10.03.2016 Curiosity Self-Portrait at 'Murray Buttes'
10.03.2016 Butte 'M9a' in 'Murray Buttes' on Mars
09.19.2016 Ribbon Cutting
09.09.2016 Farewell to Murray Buttes (Image 5)
09.09.2016 Farewell to Murray Buttes (Image 4)
09.09.2016 Farewell to Murray Buttes (Image 3)
09.09.2016 Farewell to Murray Buttes (Image 2)
09.09.2016 Farewell to Murray Buttes (Image 1)
08.26.2016 Out-of-this-World Records
03.30.2016 Erisa Hines
03.30.2016 Buzz Aldrin
02.12.2016 Women in Science
02.09.2016 Adam Steltzner, a JPL engineer
01.27.2016 Night Close-up of Martian Sand Grains
01.27.2016 Curiosity Self-Portrait at Martian Sand Dune
12.17.2015 Alteration Effects at Gale and Gusev Craters
12.17.2015 Full-Circle View Near 'Marias Pass' on Mars
12.11.2015 Surface Close-up of a Martian Sand Dune
12.11.2015 Martian Sand Disturbed by Rover Wheel
11.24.2015 Carbon Exchange and Loss Processes on Mars
11.17.2015 Chemical Laptop 1
11.11.2015 Thick, Dark Veins at 'Garden City,' Mars
11.11.2015 Dark, Thin Fracture-Filling Material
10.08.2015 Secrets of 'Hidden Valley' on Mars
10.08.2015 Strata at Base of Mount Sharp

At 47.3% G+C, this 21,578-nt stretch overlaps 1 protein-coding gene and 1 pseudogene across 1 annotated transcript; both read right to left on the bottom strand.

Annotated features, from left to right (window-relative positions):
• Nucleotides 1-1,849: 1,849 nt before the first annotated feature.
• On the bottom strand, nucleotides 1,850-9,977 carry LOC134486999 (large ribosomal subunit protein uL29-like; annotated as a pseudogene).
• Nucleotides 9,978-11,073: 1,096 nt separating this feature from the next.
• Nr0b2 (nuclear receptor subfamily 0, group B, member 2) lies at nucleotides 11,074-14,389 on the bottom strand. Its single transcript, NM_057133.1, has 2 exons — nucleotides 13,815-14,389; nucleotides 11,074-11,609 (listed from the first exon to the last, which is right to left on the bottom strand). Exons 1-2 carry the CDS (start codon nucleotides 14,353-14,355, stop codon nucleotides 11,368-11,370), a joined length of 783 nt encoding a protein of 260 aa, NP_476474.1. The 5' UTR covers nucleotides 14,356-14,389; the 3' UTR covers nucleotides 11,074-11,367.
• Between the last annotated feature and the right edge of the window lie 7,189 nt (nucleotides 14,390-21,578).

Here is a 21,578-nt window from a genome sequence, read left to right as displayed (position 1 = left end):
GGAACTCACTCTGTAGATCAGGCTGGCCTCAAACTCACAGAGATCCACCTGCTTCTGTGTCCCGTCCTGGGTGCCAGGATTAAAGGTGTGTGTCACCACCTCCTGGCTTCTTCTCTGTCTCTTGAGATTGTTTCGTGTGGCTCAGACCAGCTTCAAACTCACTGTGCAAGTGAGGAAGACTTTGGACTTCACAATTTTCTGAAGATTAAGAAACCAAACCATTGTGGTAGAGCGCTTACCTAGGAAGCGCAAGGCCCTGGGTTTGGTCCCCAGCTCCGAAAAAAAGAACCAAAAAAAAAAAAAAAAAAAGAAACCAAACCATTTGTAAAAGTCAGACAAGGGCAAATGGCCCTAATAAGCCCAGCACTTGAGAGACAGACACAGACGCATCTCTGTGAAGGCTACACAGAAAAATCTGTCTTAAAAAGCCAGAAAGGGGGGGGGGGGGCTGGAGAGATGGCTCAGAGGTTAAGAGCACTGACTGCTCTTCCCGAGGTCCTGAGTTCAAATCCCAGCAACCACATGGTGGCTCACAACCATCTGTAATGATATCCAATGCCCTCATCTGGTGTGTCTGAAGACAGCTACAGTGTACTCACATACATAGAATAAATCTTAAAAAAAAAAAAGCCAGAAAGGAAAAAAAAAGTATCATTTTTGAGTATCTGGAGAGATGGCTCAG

10.02.2015 Mount Sharp Comes In Sharply
Laser Hits on Martian Drill TailingsA day after NASA's Mars rover Curiosity drilled the first sample-collection hole into a rock on Mars, the rover's Chemistry and Camera (ChemCam) instrument shot laser pulses into the fresh rock powder that the drilling generated. This scene shows a line of pits left by laser hits on the drill tailings. The view is a mosaic of images taken by the remote micro-imager in ChemCam, with color information from Curiosity's Mast Camera.
The drilled hole, at lower center, is about 0.6 inch (1.6 centimeters) in diameter. Curiosity drilled the hole 2.5 inches (6.4 centimeters) deep during the 182nd Martian day, or sol, of the rover's work on Mars (Feb. 8, 2013). ChemCam repeatedly zapped several points near the hole on Sol 183 (Feb. 9, 2013) to obtain spectra providing information about composition, and then on the same sol took the images that have been combined to create this view. Marks from the laser hits are visible along a line about halfway up the image.
The site is on a patch of flat rock called "John Klein" in the "Yellowknife Bay" area of Mars' Gale Crater.
Image Credit: NASA/JPL-Caltech/LANL/IRAP/CNES/LPGNantes/IAS/CNRS/MSSS